Monday, January 27, 2014

Rock Engravings of Twyfelfontein - Namibia

Taking the huge jump from the hunter-gatherer era thousands of years ago to the 21st century, we begin to appreciate the recognition and attention given to the Twyfelfontein engravings in recent times. This occurred while the country was going through wars, occupied first by the Germans and then by the South Africans, finally becoming independent as Namibia in 1990.

It is believed that the local people knew of the site and avoided the engravings, respecting the place as a holy area inhabited by the spirits of the deceased.
Word of the engravings reached the western world when Reinhard Maack mentioned the Twyfelfontein site in his 1921 report to the Administrator of South West Africa. A land surveyor named Volkmann had written to him, informing him of a remarkable group of rock engravings at a spring called /Ui-//aes.
In 1946 a farmer, David Levine from Mariental, moved onto the land. The family arrived by donkey cart, having followed an elephant track. Levine reported the engravings to the authorities in Windhoek and named his farm Twyfelfontein, meaning ‘doubtful spring’, which referred to his not being sure whether the spring would provide sufficient water for his animals and family. The name stuck and as the years went by more and more interest was shown in the engravings.

In 1964 Twyfelfontein was incorporated into a communal area for the Damara people as proposed by the Odendaal Commission. The Levine family left a year later. In 1971 the South West African Administration allocated the lands around Twyfelfontein as communal area for the exclusive use of Damara farmers.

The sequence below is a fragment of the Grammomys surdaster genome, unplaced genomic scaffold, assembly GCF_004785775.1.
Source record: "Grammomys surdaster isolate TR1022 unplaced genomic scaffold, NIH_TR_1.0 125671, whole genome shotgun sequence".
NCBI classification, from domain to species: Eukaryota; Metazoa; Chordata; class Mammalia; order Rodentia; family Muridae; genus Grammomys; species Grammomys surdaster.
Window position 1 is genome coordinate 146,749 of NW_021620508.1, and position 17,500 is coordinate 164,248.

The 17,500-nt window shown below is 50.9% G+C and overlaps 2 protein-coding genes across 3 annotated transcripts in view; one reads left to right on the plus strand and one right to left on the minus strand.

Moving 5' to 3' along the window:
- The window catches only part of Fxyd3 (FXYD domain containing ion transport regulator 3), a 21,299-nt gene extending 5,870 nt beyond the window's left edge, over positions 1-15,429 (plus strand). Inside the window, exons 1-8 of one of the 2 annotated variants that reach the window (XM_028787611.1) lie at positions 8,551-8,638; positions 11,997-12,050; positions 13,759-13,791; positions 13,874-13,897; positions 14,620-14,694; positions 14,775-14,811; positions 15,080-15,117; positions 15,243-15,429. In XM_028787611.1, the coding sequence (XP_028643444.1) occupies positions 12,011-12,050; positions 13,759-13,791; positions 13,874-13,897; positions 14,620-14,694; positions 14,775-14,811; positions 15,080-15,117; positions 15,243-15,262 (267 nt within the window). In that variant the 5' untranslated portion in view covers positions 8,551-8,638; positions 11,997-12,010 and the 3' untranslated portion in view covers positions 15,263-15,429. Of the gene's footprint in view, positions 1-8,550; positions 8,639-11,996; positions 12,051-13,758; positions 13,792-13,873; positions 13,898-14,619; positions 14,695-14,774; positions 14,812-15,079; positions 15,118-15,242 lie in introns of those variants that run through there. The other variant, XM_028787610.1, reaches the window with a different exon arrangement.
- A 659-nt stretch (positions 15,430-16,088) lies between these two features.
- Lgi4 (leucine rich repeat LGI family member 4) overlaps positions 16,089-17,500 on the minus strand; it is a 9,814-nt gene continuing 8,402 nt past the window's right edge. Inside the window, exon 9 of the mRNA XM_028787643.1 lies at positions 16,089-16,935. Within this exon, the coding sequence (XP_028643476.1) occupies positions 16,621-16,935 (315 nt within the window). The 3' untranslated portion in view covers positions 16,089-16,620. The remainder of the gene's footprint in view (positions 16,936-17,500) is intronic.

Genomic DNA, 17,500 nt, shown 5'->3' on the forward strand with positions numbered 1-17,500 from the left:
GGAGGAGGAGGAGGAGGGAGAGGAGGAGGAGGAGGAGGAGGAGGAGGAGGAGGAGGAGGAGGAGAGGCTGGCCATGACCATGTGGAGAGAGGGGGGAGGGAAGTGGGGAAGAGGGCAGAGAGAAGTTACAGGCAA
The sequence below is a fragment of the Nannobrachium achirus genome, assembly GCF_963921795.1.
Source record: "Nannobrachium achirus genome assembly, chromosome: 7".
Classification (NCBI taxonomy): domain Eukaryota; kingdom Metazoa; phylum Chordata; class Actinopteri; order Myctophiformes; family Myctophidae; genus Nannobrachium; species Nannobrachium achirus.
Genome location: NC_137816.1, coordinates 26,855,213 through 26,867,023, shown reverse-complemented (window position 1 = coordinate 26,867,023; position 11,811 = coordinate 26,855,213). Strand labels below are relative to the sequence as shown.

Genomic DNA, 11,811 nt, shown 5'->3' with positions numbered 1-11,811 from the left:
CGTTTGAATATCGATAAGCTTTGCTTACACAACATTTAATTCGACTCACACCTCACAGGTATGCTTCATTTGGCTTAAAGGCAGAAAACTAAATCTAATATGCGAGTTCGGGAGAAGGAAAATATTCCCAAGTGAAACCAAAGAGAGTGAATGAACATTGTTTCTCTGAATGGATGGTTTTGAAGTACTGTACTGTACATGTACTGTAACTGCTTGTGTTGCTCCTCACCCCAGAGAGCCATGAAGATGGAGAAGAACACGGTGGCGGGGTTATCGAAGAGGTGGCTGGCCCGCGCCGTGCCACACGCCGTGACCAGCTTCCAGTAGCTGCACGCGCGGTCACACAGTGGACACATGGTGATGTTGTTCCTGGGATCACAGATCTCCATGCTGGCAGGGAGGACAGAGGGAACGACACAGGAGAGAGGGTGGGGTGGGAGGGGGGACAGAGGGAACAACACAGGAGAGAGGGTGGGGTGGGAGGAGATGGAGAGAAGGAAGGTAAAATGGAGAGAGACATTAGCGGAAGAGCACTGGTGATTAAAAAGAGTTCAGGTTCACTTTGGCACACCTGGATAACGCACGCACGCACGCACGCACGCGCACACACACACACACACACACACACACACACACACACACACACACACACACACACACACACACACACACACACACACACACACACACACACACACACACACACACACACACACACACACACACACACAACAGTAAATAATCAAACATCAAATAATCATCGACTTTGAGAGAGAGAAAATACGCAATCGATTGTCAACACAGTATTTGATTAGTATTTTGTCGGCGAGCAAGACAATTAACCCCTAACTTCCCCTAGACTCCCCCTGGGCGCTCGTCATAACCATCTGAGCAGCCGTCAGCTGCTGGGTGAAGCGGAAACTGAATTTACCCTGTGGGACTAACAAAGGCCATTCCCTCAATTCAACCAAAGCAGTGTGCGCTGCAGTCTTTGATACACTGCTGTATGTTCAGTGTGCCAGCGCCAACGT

In 1963, however, Rudolf Scherz had surveyed the site in detail, documenting over 2 500 individual engravings and paintings, and in 1968 an archaeological investigation was carried out by Erich Wendt to establish the age and cultural affinities of the rock art. Excavations at the site yielded dates of 3 450 and 5 850 years ago, confirming an archaeological affinity with late Holocene hunter-gatherers.

Further investigations and assessments were carried out in the 1980s by Kinahan and Kinahan. Documentation was carried out by Dowson in 1992, and detailed field records were made of the rock art in February 2005, documenting 2 075 identifiable images. This is considered to be a somewhat conservative number, underestimating the total tally of engravings and paintings by approximately five per cent.
The rock engraving site at Twyfelfontein is one of Africa’s largest and most important concentrations of rock art. Twyfelfontein was proclaimed a National Monument in 1952 and the National Heritage Council of Namibia (NHC) is now the legal custodian. At the time of its proclamation as a National Monument, the site received less than a hundred visitors per year. This has now increased to more than 40 000, making Twyfelfontein one of the more popular destinations for international tourists to Namibia.

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